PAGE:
WARNING: You are using pip version 20.3.1; however, version 21.0.1 is available.
You should consider upgrading via the ‘c:\programs\anaconda3\python.exe -m pip install –upgrade pip’ command.

SCP From Solaris to RHEL?

Evidently you cannot just scp files from an old Solaris box when you’re on a RHEL/CentOS system … there’s an incompatibility between them that requires you to (1) install scp1 on the Solaris server {not likely in a prod environment} or (2) use sftp to transfer the files.

 

Server1: Red Hat Enterprise Linux Server release 7.6 (Maipo)
Server2: Solaris 5.9

lisa@server1:~/$ scp lisa@server2:/data/stuff/file1.txt ./input/
lisa@server2’s password:
scp: warning: Executing scp1.
scp: FATAL: Executing ssh1 in compatibility mode failed (Check that scp1 is in your PATH).

Fedora — Disabling IPv6

Since it’s the third time I’ve had to do this so far this year, I’m going to write down how I disable IPv6 in Fedora. Add these lines to /etc/sysctl.conf

[lisa@server~]# grep ipv6 /etc/sysctl.conf
net.ipv6.conf.all.disable_ipv6=1
net.ipv6.conf.default.disable_ipv6=1
net.ipv6.conf.lo.disable_ipv6=1

Then load the sysctl settings (sysctl -p) or reboot.

Without IPv6, if you do X-redirection, you may get an error indicating the redirection was refused. In journalctl, there’s an error “error: Failed to allocate internet-domain X11 display socket”. Evidently you’ve got to configure sshd to use IPv4 by setting “AddressFamily inet” in /etc/ssh/sshd_config

[lisa@server~/]# grep AddressFamily /etc/ssh/sshd_config
AddressFamily inet

 

Fedora – Why were my packets dropped?

We’ve been seeing dropped packets on one of our servers — that usually means more data is coming in than can be processed, but it’s nice to confirm rather than guess. The command “netstat -s” displays summary statistics that are nicely grouped into causes:

TcpExt:
16 invalid SYN cookies received
88 resets received for embryonic SYN_RECV sockets
18 packets pruned from receive queue because of socket buffer overrun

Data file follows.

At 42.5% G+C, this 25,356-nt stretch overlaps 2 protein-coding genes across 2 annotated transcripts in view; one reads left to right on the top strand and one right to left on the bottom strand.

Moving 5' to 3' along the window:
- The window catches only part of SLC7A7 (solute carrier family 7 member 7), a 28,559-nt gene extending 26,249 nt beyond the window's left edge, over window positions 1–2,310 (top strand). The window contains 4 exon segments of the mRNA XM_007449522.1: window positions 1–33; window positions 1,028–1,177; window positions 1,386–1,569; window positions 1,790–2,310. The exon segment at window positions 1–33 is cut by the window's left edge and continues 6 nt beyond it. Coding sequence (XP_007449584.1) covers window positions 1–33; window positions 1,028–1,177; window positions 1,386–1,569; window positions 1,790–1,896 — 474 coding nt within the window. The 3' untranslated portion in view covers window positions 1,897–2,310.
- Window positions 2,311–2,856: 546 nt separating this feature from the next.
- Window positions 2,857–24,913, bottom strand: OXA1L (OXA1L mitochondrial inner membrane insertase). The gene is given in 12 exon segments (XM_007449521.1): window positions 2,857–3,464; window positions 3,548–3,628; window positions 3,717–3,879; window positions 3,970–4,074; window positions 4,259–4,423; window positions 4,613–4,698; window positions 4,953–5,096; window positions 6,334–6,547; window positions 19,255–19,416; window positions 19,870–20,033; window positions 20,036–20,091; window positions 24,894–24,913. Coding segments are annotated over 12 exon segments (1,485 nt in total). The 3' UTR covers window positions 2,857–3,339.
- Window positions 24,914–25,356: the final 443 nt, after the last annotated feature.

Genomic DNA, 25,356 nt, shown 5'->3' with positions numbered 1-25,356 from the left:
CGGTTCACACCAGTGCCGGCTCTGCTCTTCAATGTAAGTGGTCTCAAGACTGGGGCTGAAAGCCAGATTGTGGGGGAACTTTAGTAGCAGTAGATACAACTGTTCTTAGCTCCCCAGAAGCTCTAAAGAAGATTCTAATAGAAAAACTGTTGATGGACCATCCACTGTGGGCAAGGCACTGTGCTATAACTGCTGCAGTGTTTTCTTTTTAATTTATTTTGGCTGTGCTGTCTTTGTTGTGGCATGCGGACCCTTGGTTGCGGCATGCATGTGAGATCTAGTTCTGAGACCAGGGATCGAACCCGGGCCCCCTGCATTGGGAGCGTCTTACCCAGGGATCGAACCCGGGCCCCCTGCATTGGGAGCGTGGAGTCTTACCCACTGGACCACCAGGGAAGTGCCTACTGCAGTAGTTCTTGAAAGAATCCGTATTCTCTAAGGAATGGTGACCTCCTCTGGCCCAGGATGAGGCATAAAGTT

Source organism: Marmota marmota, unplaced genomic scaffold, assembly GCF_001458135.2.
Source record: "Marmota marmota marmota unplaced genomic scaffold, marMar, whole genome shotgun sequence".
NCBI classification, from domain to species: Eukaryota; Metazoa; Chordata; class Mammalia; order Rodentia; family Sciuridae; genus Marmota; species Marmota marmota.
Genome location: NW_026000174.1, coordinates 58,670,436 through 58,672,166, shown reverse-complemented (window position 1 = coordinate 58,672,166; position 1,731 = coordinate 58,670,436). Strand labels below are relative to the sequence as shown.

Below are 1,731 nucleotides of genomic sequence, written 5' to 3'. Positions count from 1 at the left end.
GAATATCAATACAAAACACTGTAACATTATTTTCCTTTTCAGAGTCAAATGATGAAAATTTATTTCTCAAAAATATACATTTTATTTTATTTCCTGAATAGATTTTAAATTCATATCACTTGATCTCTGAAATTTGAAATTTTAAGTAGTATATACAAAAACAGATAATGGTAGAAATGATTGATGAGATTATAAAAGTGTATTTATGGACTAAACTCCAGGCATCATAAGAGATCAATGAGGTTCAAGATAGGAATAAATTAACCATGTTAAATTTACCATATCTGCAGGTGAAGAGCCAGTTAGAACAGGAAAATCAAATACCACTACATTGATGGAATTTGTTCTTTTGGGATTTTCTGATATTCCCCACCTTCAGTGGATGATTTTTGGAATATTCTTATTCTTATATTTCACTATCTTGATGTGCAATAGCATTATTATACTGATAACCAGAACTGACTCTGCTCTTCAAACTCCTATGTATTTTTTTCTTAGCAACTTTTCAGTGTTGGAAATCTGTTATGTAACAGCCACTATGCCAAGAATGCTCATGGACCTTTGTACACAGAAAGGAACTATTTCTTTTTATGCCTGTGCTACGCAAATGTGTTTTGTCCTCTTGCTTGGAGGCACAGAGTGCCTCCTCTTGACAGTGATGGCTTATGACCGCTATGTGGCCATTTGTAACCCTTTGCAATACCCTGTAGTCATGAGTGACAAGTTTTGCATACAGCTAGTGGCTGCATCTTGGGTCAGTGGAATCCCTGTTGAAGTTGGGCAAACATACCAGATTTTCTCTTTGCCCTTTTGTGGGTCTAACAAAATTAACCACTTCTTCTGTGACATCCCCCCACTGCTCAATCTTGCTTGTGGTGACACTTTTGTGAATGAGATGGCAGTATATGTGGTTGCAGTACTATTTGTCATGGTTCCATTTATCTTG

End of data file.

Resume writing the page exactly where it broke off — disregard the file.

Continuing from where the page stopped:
2321 ICMP packets dropped because they were out-of-window
838512 TCP sockets finished time wait in fast timer

Notes on Adding Drive to Linux Host

Create partition, format, find UUID, and add line to fstab to mount the volume

[lisa@linuxhost ~]# parted /dev/sdb
GNU Parted 3.2.153
Using /dev/sdb
Welcome to GNU Parted! Type ‘help’ to view a list of commands.
(parted) mklabel GPT
Warning: The existing disk label on /dev/sdb will be destroyed and all data on this disk will be lost. Do you want to continue?
Yes/No? y
(parted) mkpart primary 2048s 100%
(parted) q
Information: You may need to update /etc/fstab.

[lisa@linuxhost ~]# mkfs.xfs -f /dev/sdb1
meta-data=/dev/sdb1 isize=512 agcount=4, agsize=163839872 blks
= sectsz=512 attr=2, projid32bit=1
= crc=1 finobt=1, sparse=1, rmapbt=0
= reflink=1
data = bsize=4096 blocks=655359488, imaxpct=5
= sunit=0 swidth=0 blks
naming =version 2 bsize=4096 ascii-ci=0, ftype=1
log =internal log bsize=4096 blocks=319999, version=2
= sectsz=512 sunit=0 blks, lazy-count=1
realtime =none extsz=4096 blocks=0, rtextents=0

[lisa@linuxhost ~]# lsblk
NAME MAJ:MIN RM SIZE RO TYPE MOUNTPOINT
sda 8:0 0 20G 0 disk
├─sda1 8:1 0 1G 0 part /boot
└─sda2 8:2 0 19G 0 part
├─fedora-lisa 253:0 0 17G 0 lvm /
└─fedora-swap 253:1 0 2G 0 lvm [SWAP]
sdb 8:16 0 2.5T 0 disk
└─sdb1 8:17 0 2.5T 0 part
sr0 11:0 1 650M 0 rom
[lisa@linuxhost ~]# blkid | grep sdb1
/dev/sdb1: UUID=”801ebed3-ddd6-459d-bd62-04a0a75f91b8″ TYPE=”xfs” PARTLABEL=”primary” PARTUUID=”b9a9a340-28f5-4efb-b649-af804ef5bc4c”

Add a line to /etc/fstab to mount the volume — here I’m mounting it to /mnt/data/mythtv:

UUID=801ebed3-ddd6-459d-bd62-04a0a75f91b8 /mnt/data/mythtv xfs defaults 0 0